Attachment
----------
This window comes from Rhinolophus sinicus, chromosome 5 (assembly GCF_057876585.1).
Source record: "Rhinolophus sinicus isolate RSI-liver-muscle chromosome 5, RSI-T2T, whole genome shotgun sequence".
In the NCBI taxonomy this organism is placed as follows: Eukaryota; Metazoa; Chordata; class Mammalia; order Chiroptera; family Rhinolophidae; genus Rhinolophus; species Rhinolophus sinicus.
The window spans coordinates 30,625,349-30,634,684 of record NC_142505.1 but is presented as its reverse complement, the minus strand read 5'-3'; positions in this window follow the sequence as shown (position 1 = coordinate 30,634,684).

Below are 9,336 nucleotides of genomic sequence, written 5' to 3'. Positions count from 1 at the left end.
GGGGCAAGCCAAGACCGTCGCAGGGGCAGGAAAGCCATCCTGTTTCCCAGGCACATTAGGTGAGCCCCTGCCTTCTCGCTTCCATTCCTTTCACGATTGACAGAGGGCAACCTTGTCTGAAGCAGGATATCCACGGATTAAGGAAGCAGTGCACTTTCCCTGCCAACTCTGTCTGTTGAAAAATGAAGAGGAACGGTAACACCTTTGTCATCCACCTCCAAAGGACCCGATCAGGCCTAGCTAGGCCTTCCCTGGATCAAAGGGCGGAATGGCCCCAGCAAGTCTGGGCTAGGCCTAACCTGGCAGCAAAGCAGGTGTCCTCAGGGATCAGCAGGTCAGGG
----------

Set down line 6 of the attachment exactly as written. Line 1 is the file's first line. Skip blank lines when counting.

GGGGCAAGCCAAGACCGTCGCAGGGGCAGGAAAGCCATCCTGTTTCCCAGGCACATTAGGTGAGCCCCTGCCTTCTCGCTTCCATTCCTTTCACGATTGACAGAGGGCAACCTTGTCTGAAGCAGGATATCCACGGATTAAGGAAGCAGTGCACTTTCCCTGCCAACTCTGTCTGTTGAAAAATGAAGAGGAACGGTAACACCTTTGTCATCCACCTCCAAAGGACCCGATCAGGCCTAGCTAGGCCTTCCCTGGATCAAAGGGCGGAATGGCCCCAGCAAGTCTGGGCTAGGCCTAACCTGGCAGCAAAGCAGGTGTCCTCAGGGATCAGCAGGTCAGGG